Hacking and extortion attempts against organizations have unfortunately become all too commonplace these days. On Tuesday, an unlikely victim went public: the British band Radiohead. But was the band really a hacking and extortion victim?
Multiple flaws - all serious, exploitable and some already being actively exploited - came to light last week. Big names - including Cisco, Facebook, Intel and Microsoft - build the software and hardware at risk. And fixes for some of the flaws are not yet available. Is this cybersecurity's new normal?
With cyberattacks, online espionage and data breaches happening at a seemingly nonstop pace, Western intelligence agencies are bringing many of their capabilities out of the shadows to help businesses and individuals better safeguard themselves and respond. We need all the help we can get.
Every day needs to be password security day - attackers certainly aren't dormant the other 364 days of the year. But as World Password Day rolls around again, there's cause for celebration as Microsoft finally stops recommending periodic password changes.
Fraud, e-hustles and social engineering attacks continues to proliferate, the FBI's latest report into the state of internet crime confirms. But over the past year, a new FBI tactic for quickly stopping fraudulent wire transfers has notched notable successes.
Call to action: Information security teams should "include mental health topics in their team meetings, their management reports and metrics, as well as face to face meetings," says to Thom Langford, head of security consultancy (TL)2, speaking from experience.
Cybersecurity leaders hear a lot about speaking to the board. But increasingly, these leaders are also tapped to serve on boards of directors. What business skills are most needed and often lacking? Executive recruiter Joyce Brocaglia of Alta Associates and the Executive Women's Forum explains.
What is the role of professional certification companies in the cybersecurity education ecosystem? In part one of a two-part panel discussion on the future of cybersecurity education, John McCumber of (ISC)2 and Rob Clyde of ISACA share their philosophies.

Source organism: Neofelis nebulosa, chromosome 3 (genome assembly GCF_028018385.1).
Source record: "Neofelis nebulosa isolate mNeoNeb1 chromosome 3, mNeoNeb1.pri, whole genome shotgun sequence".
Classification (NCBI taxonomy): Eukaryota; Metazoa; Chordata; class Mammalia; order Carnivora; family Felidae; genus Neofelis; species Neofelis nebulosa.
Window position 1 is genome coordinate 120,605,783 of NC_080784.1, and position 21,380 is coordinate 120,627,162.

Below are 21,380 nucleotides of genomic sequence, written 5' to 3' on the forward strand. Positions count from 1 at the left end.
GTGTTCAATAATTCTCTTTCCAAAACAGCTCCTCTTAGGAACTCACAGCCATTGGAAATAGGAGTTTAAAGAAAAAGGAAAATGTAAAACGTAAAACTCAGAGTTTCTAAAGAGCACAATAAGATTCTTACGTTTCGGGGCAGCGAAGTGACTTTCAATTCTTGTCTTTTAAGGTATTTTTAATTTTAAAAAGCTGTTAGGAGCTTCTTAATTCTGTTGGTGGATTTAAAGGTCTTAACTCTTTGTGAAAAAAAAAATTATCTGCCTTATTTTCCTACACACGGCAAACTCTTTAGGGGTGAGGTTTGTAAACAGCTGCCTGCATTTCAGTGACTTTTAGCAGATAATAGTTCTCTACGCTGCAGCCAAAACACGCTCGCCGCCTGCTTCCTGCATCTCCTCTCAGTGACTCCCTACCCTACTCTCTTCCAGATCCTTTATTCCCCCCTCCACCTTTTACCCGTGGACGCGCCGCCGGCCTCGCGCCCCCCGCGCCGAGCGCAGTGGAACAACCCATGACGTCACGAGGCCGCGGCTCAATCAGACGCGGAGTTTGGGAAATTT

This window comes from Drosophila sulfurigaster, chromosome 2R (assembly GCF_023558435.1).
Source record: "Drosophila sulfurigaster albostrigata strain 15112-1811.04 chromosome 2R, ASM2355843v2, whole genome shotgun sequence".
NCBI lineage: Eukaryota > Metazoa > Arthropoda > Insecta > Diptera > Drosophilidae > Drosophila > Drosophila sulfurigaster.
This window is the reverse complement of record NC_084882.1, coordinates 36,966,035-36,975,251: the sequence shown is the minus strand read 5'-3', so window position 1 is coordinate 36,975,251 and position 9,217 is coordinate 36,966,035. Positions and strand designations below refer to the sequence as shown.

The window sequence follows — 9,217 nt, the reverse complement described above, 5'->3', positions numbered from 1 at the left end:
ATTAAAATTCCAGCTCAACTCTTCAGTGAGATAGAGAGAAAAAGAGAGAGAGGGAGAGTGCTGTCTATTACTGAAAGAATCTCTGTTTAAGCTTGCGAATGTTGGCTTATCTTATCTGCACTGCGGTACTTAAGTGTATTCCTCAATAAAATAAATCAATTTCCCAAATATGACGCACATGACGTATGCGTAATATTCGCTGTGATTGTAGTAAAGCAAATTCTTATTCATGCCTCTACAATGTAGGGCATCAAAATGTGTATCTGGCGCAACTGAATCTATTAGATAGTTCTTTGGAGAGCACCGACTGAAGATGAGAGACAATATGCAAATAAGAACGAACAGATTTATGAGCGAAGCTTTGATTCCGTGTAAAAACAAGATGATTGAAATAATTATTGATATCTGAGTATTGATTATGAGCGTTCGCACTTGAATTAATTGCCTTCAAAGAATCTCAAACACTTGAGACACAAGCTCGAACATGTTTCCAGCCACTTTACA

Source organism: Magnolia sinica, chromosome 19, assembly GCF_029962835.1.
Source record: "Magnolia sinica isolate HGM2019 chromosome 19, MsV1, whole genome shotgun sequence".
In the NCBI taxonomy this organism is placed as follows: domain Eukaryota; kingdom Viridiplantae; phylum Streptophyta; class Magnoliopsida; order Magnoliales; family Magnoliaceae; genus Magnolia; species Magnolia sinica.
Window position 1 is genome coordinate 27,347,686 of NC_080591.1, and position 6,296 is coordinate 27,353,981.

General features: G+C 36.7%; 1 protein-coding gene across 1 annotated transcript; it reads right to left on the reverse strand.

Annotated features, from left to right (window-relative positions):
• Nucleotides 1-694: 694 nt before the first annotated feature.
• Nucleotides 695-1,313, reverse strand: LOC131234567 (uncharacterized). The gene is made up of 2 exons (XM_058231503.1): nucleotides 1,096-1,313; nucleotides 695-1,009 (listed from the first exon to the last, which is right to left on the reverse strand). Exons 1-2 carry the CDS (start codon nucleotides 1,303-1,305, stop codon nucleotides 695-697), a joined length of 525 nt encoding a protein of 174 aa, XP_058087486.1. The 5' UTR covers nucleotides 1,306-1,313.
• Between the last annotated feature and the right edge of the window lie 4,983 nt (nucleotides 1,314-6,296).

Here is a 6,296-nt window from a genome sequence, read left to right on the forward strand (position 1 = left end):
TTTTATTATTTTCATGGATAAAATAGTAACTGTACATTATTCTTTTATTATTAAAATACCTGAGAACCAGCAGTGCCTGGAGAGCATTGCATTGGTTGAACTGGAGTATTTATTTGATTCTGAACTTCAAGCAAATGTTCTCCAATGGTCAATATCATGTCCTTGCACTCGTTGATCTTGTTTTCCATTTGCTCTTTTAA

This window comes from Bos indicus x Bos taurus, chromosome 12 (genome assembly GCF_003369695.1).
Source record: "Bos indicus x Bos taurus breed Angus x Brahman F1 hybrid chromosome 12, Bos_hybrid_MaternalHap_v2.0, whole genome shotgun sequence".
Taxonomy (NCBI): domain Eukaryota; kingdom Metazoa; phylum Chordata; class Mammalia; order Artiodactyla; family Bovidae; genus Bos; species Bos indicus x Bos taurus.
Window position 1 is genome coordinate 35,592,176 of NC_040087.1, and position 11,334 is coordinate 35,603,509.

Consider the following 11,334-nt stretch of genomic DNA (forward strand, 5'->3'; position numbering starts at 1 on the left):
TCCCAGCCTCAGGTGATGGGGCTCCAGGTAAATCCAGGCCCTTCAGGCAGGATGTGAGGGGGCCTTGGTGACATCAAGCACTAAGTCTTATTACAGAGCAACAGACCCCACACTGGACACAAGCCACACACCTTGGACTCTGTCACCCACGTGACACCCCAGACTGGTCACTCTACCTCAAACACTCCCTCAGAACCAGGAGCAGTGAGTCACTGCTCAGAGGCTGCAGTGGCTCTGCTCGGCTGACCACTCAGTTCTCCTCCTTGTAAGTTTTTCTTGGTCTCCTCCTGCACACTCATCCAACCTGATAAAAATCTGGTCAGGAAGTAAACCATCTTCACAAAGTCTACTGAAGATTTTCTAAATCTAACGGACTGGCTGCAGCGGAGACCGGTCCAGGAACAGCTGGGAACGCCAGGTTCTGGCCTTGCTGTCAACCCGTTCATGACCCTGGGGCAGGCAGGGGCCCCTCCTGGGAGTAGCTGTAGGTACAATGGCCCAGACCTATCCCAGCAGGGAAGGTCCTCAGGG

What are America's universities doing to help fill the cybersecurity skills gap felt by enterprises worldwide? In part two of a two-part panel discussion on the future of cybersecurity education, Lisa Ho of the University of California-Berkeley and Amit Elazari Bar On of Intel Corp. offer insights.
The latest edition of the ISMG Security Report discusses the recent ransomware attack on aluminum giant, Norsk Hydro. Plus, confessions of a former LulzSec and Anonymous hacktivist, and the growing problem of cyber extortion.
As CEO of Terranova Security, an awareness training provider, Lise Lapointe sees an evolution of education programs that used to be merely phishing simulation tests. What are the most effective forms of training?
The ultimate responsibility of every CSO and CISO is to foster culture change and awareness, because that is every organization's single greatest data security and physical security control, says Andrew Rose, CSO of Vocalink, which is a MasterCard company.
Emily Heath is two years into her tenure as CISO at United Airlines. One of her key initiatives is to grow the company's security organization in a manner that emphasizes diversity, inclusion and skills.
Many security leaders recognize the flaws in traditional awareness training, but what is anybody actually doing about it? Keenan Skelly of Circadence describes a new approach that she believes has changed the cybersecurity education paradigm.